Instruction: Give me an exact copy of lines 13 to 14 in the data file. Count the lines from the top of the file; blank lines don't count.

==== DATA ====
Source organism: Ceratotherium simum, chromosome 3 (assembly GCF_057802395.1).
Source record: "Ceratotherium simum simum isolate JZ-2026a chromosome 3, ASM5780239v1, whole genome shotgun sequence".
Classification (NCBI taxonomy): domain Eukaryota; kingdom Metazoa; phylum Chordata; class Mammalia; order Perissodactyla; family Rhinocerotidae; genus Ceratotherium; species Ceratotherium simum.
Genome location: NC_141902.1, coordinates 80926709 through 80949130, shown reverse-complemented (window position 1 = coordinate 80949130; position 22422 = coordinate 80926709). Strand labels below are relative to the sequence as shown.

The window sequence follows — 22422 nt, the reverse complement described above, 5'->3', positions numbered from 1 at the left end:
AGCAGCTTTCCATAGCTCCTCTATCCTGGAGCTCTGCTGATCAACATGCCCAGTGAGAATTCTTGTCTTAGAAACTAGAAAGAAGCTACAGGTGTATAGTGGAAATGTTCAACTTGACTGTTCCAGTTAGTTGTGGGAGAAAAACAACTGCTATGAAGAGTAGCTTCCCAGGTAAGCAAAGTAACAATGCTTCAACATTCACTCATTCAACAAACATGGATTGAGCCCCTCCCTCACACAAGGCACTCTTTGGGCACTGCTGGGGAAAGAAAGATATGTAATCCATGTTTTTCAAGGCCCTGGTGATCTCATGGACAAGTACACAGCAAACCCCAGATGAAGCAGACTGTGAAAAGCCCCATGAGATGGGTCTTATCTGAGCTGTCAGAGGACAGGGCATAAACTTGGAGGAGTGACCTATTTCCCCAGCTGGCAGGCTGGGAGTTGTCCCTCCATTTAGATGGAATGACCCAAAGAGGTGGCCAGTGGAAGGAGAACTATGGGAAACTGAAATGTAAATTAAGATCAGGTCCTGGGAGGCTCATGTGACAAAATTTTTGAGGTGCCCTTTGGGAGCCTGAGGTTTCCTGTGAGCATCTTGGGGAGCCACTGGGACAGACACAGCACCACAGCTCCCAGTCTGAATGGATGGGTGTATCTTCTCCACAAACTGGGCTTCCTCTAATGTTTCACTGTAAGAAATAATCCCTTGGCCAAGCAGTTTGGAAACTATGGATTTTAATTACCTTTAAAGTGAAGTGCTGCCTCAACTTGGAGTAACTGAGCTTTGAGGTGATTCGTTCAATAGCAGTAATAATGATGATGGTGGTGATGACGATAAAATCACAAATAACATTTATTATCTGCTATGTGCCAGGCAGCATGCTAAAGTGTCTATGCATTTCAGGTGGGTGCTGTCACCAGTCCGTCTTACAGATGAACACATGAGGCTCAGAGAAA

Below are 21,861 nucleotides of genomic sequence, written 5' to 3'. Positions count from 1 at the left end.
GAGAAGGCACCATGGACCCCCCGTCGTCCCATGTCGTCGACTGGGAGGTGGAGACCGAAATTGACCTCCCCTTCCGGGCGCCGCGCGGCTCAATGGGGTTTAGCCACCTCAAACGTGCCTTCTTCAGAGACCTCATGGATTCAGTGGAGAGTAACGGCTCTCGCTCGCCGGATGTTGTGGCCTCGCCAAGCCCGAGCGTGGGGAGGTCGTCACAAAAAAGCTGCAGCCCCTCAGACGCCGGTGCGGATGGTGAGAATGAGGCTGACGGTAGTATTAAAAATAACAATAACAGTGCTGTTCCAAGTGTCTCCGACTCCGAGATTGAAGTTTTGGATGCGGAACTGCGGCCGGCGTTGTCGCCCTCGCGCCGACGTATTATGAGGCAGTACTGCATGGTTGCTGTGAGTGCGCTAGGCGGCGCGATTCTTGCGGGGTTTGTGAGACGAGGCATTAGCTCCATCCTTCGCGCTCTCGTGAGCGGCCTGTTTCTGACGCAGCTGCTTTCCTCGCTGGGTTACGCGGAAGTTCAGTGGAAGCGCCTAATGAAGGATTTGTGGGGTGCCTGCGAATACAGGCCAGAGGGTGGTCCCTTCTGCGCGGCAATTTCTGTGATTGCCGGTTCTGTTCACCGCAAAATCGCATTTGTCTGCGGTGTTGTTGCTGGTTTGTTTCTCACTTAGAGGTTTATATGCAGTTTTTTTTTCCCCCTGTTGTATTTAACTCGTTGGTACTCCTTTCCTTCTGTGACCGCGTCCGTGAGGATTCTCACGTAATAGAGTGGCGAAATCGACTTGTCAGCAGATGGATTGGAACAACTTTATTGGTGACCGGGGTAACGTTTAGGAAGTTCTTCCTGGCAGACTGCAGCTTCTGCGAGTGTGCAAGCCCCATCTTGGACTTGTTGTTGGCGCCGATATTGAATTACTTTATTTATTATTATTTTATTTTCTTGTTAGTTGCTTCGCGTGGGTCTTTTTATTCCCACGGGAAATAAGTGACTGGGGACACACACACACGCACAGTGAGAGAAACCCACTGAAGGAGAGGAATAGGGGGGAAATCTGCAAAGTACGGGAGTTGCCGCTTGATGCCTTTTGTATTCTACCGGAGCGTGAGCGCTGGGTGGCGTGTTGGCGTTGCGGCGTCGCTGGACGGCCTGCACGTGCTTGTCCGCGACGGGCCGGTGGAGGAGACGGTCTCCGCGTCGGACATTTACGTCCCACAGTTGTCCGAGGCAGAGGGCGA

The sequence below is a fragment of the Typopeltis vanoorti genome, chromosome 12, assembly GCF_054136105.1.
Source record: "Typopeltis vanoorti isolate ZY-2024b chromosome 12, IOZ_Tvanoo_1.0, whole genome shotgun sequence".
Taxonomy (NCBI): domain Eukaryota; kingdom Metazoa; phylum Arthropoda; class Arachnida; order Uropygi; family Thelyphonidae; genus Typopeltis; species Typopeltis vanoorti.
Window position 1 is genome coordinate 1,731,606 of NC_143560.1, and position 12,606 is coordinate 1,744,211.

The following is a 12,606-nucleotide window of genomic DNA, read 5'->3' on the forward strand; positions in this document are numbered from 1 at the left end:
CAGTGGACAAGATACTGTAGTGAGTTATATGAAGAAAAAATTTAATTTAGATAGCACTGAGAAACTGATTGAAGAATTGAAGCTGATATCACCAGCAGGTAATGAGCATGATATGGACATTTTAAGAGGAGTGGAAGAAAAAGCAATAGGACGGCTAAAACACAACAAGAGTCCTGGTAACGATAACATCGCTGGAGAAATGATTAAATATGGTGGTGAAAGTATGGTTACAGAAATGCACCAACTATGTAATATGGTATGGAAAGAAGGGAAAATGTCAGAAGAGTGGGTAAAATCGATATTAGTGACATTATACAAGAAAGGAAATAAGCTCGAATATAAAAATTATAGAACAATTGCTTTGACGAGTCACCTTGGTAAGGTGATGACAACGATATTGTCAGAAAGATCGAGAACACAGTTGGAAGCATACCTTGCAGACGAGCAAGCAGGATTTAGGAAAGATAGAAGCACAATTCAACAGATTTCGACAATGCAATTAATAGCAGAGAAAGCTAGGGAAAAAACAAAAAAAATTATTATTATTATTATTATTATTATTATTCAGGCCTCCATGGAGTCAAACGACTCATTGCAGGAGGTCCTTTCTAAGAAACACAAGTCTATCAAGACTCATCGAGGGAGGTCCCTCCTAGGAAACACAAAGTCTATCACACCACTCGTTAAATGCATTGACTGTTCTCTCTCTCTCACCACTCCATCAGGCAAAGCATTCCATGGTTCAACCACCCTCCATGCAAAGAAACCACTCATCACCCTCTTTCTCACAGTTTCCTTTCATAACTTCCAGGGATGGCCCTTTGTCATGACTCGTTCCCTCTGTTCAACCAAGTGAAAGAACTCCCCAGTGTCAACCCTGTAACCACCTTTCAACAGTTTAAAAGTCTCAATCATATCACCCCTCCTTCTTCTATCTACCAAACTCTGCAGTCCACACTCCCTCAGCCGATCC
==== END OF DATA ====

The following is a 12,606-nucleotide window of genomic DNA, read 5'->3' on the forward strand; positions in this document are numbered from 1 at the left end:
CAGTGGACAAGATACTGTAGTGAGTTATATGAAGAAAAAATTTAATTTAGATAGCACTGAGAAACTGATTGAAGAATTGAAGCTGATATCACCAGCAGGTAATGAGCATGATATGGACATTTTAAGAGGAGTGGAAGAAAAAGCAATAGGACGGCTAAAACACAACAAGAGTCCTGGTAACGATAACATCGCTGGAGAAATGATTAAATATGGTGGTGAAAGTATGGTTACAGAAATGCACCAACTATGTAATATGGTATGGAAAGAAGGGAAAATGTCAGAAGAGTGGGTAAAATCGATATTAGTGACATTATACAAGAAAGGAAATAAGCTCGAATATAAAAATTATAGAACAATTGCTTTGACGAGTCACCTTGGTAAGGTGATGACAACGATATTGTCAGAAAGATCGAGAACACAGTTGGAAGCATACCTTGCAGACGAGCAAGCAGGATTTAGGAAAGATAGAAGCACAATTCAACAGATTTCGACAATGCAATTAATAGCAGAGAAAGCTAGGGAAAAAACAAAAAAAATTATTATTATTATTATTATTATTATTATTCAGGCCTCCATGGAGTCAAACGACTCATTGCAGGAGGTCCTTTCTAAGAAACACAAGTCTATCAAGACTCATCGAGGGAGGTCCCTCCTAGGAAACACAAAGTCTATCACACCACTCGTTAAATGCATTGACTGTTCTCTCTCTCTCACCACTCCATCAGGCAAAGCATTCCATGGTTCAACCACCCTCCATGCAAAGAAACCACTCATCACCCTCTTTCTCACAGTTTCCTTTCATAACTTCCAGGGATGGCCCTTTGTCATGACTCGTTCCCTCTGTTCAACCAAGTGAAAGAACTCCCCAGTGTCAACCCTGTAACCACCTTTCAACAGTTTAAAAGTCTCAATCATATCACCCCTCCTTCTTCTATCTACCAAACTCTGCAGTCCACACTCCCTCAGCCGATCC